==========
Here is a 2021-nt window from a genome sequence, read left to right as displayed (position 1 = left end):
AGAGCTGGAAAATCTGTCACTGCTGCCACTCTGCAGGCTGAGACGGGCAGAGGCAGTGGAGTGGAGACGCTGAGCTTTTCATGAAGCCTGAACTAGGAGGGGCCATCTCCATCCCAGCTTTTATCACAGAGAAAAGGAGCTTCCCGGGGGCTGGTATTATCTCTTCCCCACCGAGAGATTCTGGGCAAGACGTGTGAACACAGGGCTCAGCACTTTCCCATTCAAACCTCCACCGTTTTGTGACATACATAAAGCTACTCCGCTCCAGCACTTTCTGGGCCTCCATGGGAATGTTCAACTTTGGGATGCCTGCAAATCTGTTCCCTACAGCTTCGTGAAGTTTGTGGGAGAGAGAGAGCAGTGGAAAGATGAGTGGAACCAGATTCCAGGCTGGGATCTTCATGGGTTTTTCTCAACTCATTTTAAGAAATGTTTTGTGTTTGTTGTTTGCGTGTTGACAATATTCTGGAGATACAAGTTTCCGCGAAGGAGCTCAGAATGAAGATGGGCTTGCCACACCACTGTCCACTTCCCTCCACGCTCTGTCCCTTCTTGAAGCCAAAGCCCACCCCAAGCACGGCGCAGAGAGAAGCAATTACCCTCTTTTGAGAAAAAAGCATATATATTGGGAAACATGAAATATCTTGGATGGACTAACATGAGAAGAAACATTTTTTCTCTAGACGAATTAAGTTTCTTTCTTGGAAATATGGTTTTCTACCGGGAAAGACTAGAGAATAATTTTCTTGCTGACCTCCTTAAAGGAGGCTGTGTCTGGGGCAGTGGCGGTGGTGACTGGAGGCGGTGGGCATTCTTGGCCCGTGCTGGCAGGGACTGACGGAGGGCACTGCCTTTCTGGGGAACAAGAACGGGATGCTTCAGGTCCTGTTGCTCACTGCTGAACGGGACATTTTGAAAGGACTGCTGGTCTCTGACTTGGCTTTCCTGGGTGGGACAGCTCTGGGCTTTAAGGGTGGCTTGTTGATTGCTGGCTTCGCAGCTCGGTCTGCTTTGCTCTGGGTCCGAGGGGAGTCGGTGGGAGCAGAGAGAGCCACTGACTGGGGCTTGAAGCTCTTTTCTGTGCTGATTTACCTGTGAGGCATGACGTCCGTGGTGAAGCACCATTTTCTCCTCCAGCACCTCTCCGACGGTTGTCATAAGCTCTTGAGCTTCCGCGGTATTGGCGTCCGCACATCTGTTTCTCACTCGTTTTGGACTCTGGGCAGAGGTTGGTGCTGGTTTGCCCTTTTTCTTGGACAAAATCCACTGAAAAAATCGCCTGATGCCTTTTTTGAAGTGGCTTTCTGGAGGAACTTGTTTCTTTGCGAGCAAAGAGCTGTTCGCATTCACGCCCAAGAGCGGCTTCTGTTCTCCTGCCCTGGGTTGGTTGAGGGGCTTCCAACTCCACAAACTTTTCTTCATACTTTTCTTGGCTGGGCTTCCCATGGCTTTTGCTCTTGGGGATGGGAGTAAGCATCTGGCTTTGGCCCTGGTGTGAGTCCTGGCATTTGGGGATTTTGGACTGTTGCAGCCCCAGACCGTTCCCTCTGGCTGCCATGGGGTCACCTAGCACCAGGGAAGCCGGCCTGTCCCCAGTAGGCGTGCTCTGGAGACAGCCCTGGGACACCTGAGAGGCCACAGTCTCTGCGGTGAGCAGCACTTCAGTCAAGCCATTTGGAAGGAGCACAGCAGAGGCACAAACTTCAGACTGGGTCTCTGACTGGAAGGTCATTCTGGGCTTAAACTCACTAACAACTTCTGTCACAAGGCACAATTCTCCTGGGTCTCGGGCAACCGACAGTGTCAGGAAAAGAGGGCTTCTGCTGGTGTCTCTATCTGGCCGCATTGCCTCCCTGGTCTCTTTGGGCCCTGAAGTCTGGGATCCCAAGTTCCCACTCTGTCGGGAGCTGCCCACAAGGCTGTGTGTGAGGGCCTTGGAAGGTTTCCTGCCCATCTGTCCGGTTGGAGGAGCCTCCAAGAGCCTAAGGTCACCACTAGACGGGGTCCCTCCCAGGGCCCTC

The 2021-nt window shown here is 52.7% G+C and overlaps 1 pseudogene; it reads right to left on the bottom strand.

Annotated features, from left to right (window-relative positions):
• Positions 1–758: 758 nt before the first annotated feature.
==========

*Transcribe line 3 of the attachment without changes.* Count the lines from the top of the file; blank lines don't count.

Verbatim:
The 2021-nt window shown here is 52.7% G+C and overlaps 1 pseudogene; it reads right to left on the bottom strand.